Lions fall asleep at the wheel and 10 other thoughts on losing to the Ticats

Photo courtesy: Paul Yates/B.C. Lions

The B.C. Lions can throw out their ruby slippers, because “no place like home” only applies in Kansas.

For the first time this season, the Leos were thoroughly embarrassed at BC Place, dropping a 30-13 decision to the Hamilton Tiger-Cats. Here are my thoughts on the game.

Sudden Onset Narcolepsy

The Lions came out flat in last week’s upset loss to the Saskatchewan Roughriders but managed to find their form late, mounting a furious, if unsuccessful, comeback attempt. On Saturday night in front of a hometown crowd that has become accustomed to statement wins, the team generated no such energy, offering up arguably the dullest and most disappointing performance from any team this season.

“That’s what bothered me today. I thought the energy that Hamilton brought was better than ours and that’s not typical of our guys,” head coach Rick Campbell admitted in the aftermath. “I sure like this football team, but I didn’t like the way we came at it today. I’m not sure why that was.”

Much like a middle-aged dad sitting down to watch a movie with his family, the Lions were asleep as soon as their butts hit the couch cushion. The offence snored through the entire evening, struggling to find a rhythm and move the ball consistently. Even when Keon Hatcher scored his late-game touchdown, with a miraculous comeback not out of the realm of CFL possibilities, the unit looked listless.

They were simply going through the motions, an uncharacteristic display from a team that should have had a fire in their bellies.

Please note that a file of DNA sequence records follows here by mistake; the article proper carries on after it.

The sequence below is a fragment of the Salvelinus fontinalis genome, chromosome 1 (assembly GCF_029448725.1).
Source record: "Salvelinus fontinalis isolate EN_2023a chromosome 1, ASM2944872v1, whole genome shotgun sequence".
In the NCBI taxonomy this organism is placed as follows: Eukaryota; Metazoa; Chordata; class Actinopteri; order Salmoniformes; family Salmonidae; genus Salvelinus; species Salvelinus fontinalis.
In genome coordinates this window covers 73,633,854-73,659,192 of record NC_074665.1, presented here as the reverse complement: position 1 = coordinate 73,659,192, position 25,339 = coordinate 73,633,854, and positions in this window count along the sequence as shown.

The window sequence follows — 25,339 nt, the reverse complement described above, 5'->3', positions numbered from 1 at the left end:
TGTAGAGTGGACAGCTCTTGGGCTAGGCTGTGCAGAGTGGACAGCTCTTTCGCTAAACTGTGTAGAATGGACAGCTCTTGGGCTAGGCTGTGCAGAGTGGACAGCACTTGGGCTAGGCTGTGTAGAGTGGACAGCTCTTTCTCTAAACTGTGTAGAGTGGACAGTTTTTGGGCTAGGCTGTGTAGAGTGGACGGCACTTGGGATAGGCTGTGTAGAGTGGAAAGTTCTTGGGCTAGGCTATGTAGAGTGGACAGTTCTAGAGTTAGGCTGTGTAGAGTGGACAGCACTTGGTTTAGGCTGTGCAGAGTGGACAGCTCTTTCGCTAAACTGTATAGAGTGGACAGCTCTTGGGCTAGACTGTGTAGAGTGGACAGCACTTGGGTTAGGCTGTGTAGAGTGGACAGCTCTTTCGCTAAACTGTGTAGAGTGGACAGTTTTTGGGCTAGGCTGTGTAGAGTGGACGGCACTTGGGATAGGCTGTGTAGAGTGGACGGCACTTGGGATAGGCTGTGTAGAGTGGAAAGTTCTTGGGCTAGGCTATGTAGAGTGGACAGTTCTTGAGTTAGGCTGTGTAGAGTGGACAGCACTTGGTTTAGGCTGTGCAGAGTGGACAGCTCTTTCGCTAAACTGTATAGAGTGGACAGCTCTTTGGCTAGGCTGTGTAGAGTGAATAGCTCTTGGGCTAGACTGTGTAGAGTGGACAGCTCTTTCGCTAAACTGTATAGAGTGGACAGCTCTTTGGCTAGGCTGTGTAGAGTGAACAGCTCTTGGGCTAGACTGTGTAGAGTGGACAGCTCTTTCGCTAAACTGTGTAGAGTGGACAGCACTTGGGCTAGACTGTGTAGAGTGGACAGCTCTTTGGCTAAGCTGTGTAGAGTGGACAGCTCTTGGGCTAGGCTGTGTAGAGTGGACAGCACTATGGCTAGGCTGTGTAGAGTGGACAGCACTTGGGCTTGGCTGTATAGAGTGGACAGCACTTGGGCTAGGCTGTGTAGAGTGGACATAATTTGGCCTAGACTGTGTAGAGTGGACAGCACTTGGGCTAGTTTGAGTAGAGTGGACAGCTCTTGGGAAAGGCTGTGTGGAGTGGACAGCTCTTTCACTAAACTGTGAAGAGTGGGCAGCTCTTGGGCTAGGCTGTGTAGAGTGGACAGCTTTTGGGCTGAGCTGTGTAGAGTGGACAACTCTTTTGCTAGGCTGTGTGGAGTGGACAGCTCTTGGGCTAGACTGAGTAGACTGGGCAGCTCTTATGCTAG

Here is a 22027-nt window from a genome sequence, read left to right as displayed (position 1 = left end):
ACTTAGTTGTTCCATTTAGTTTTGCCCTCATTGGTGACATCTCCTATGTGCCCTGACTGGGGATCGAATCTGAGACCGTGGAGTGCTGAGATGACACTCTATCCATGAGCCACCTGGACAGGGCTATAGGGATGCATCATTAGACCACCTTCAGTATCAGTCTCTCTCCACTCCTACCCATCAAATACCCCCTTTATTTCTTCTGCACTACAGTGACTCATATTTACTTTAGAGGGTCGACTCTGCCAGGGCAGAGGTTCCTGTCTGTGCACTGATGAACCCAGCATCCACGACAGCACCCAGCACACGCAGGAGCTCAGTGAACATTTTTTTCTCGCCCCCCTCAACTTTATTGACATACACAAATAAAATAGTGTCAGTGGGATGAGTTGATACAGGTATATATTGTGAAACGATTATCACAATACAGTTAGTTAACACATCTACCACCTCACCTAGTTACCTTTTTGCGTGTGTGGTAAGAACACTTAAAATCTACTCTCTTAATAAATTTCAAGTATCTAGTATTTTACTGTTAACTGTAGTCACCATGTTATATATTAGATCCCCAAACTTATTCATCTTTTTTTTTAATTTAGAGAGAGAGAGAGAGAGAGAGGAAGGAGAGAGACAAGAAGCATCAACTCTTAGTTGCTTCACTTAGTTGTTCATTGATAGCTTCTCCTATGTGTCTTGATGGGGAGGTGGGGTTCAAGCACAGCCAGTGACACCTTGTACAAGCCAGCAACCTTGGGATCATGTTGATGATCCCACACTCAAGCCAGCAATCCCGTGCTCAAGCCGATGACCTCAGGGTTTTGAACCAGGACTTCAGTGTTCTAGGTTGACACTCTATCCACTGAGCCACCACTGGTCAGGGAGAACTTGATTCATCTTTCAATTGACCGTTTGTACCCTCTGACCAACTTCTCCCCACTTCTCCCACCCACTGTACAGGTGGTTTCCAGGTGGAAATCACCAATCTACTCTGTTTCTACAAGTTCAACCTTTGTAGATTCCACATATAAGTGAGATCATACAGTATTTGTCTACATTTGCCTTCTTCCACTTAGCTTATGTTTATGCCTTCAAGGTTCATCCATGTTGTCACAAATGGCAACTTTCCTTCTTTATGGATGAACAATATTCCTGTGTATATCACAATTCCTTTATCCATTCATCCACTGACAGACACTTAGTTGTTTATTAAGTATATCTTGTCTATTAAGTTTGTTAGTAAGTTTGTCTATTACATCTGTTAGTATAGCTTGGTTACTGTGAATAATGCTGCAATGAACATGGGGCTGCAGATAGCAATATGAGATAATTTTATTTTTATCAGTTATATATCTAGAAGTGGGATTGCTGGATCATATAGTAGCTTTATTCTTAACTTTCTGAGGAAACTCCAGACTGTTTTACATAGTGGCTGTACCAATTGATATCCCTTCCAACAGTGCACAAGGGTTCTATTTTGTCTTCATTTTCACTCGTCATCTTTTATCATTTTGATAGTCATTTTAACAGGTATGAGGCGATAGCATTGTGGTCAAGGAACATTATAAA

“I don’t know (why the energy was poor) but we need to figure it out as a team, starting with me,” Vernon Adams Jr. stressed. “I said last week that when we start out fast, we love to receive. We love to go down there and just score, and it helps our defence out, gives them the motivation to get a two-and-out or a stop and then we just get going. We just need to get back to that, playing Lions football.”

The quarterback offered up his team’s only signs of life early in the third quarter, evading back-to-back free rushes from strong-side linebacker Chris Edwards to make beautiful throws of 25 and 34 yards to Hatcher and Alexander Hollins respectively. Throughout the rest of the night, he just looked slightly off; lacking his usual touch and ball placement.

His final statline of 26-of-40 for 326 yards, one touchdown and a desperate third-down interception will maintain his impressive statistical pace for the year, but Adams would rather have something else.

“I would trade these yards for a win,” he said. “I just need to be better for this team and, yeah, we’ve got to get it right.”

The Butler Did It

In his return to B.C., former Lions’ running back James Butler murdered his old team in a way far too overt for any Agatha Christie novel.

The five-foot-nine, 210-pound ball carrier stabbed through the Lions’ heart without any subtlety, misdirection, or intrigue. By the end of the first quarter, he already had 53 yards on the ground and he opened the second frame with his first of two scores. It really didn’t improve from there.

All told, Butler carried the ball 21 times for 118 yards and added three catches for 36 yards, scoring once in each facet of the game. The yardage often came in massive chunks straight up the middle, with five carries of over 10 yards and another of over 20.

“He’s a good player, number one, but we were getting pushed around up front,” Campbell acknowledged. “There were times we knew they were running the ball and we still got pushed around. We’ve got to make sure that scheme-wise, we’re doing whatever we can do to put the players in the best position and then we’ve just got to get more stout up front.”

While anyone with eyes would have a hard time disagreeing with the coach’s assessment, defensive tackle Tibo Debaillie saw it differently at field level.

“I wouldn’t say that is fair, to be honest,” he said when asked about his coach’s comments. “If you look at our D-line, especially the interior, I think we did a great job of holding our gaps and everything. We’re gonna look at the film tomorrow and see how it looks and get the corrections.”